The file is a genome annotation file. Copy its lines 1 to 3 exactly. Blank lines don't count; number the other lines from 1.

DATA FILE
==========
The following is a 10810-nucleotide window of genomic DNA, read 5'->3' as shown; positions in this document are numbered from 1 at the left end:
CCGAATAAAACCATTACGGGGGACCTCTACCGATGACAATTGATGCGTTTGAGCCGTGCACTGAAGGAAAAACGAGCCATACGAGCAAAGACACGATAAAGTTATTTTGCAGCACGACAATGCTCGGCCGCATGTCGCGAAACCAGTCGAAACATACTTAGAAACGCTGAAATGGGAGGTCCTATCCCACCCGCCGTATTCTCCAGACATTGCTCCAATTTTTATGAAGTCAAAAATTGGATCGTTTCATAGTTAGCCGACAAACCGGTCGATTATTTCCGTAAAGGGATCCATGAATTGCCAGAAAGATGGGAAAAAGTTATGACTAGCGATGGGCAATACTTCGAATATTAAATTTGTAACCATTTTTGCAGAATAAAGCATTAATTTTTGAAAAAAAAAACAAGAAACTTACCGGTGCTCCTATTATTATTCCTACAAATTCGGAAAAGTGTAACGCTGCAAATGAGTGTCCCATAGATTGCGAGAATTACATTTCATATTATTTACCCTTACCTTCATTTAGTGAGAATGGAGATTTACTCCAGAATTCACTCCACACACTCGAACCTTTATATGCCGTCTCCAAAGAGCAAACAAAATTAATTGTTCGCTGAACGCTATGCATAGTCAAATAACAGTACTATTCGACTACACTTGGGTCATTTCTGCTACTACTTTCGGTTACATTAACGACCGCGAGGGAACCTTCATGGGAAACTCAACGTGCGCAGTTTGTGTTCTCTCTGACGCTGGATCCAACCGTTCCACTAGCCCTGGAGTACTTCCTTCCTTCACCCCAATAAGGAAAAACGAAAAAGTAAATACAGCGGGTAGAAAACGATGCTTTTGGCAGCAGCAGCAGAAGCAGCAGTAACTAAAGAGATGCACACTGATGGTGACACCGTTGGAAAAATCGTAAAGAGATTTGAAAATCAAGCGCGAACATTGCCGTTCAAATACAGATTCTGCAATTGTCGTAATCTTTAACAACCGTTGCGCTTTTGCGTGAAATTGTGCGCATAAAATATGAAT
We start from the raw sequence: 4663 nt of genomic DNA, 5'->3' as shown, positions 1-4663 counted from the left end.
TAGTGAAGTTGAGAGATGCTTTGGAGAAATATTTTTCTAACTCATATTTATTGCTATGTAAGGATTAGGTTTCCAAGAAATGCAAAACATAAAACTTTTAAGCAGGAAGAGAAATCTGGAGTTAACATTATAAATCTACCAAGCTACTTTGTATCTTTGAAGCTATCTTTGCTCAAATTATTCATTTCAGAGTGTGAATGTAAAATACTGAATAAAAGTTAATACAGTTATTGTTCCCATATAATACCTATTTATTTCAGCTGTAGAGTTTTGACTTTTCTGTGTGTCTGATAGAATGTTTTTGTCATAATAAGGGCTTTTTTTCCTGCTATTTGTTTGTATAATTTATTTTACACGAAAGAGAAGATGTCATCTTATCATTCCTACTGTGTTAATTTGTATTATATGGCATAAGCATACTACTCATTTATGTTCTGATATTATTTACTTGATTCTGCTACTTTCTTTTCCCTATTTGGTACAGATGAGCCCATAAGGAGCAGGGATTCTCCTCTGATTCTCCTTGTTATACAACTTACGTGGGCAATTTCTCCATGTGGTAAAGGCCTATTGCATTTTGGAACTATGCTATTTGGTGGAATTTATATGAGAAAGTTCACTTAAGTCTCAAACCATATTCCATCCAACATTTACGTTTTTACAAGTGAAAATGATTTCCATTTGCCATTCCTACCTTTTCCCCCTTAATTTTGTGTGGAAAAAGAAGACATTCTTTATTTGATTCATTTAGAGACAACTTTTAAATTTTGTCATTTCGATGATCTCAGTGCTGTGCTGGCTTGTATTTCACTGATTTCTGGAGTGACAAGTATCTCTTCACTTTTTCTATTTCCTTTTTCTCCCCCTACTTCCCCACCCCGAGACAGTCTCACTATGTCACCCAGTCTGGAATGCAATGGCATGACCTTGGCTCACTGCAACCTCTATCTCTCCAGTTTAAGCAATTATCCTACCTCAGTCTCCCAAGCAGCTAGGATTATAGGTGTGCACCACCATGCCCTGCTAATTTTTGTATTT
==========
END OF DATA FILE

The following is a 10810-nucleotide window of genomic DNA, read 5'->3' as shown; positions in this document are numbered from 1 at the left end:
CCGAATAAAACCATTACGGGGGACCTCTACCGATGACAATTGATGCGTTTGAGCCGTGCACTGAAGGAAAAACGAGCCATACGAGCAAAGACACGATAAAGTTATTTTGCAGCACGACAATGCTCGGCCGCATGTCGCGAAACCAGTCGAAACATACTTAGAAACGCTGAAATGGGAGGTCCTATCCCACCCGCCGTATTCTCCAGACATTGCTCCAATTTTTATGAAGTCAAAAATTGGATCGTTTCATAGTTAGCCGACAAACCGGTCGATTATTTCCGTAAAGGGATCCATGAATTGCCAGAAAGATGGGAAAAAGTTATGACTAGCGATGGGCAATACTTCGAATATTAAATTTGTAACCATTTTTGCAGAATAAAGCATTAATTTTTGAAAAAAAAAACAAGAAACTTACCGGTGCTCCTATTATTATTCCTACAAATTCGGAAAAGTGTAACGCTGCAAATGAGTGTCCCATAGATTGCGAGAATTACATTTCATATTATTTACCCTTACCTTCATTTAGTGAGAATGGAGATTTACTCCAGAATTCACTCCACACACTCGAACCTTTATATGCCGTCTCCAAAGAGCAAACAAAATTAATTGTTCGCTGAACGCTATGCATAGTCAAATAACAGTACTATTCGACTACACTTGGGTCATTTCTGCTACTACTTTCGGTTACATTAACGACCGCGAGGGAACCTTCATGGGAAACTCAACGTGCGCAGTTTGTGTTCTCTCTGACGCTGGATCCAACCGTTCCACTAGCCCTGGAGTACTTCCTTCCTTCACCCCAATAAGGAAAAACGAAAAAGTAAATACAGCGGGTAGAAAACGATGCTTTTGGCAGCAGCAGCAGAAGCAGCAGTAACTAAAGAGATGCACACTGATGGTGACACCGTTGGAAAAATCGTAAAGAGATTTGAAAATCAAGCGCGAACATTGCCGTTCAAATACAGATTCTGCAATTGTCGTAATCTTTAACAACCGTTGCGCTTTTGCGTGAAATTGTGCGCATAAAATATGAAT
We start from the raw sequence: 4663 nt of genomic DNA, 5'->3' as shown, positions 1-4663 counted from the left end.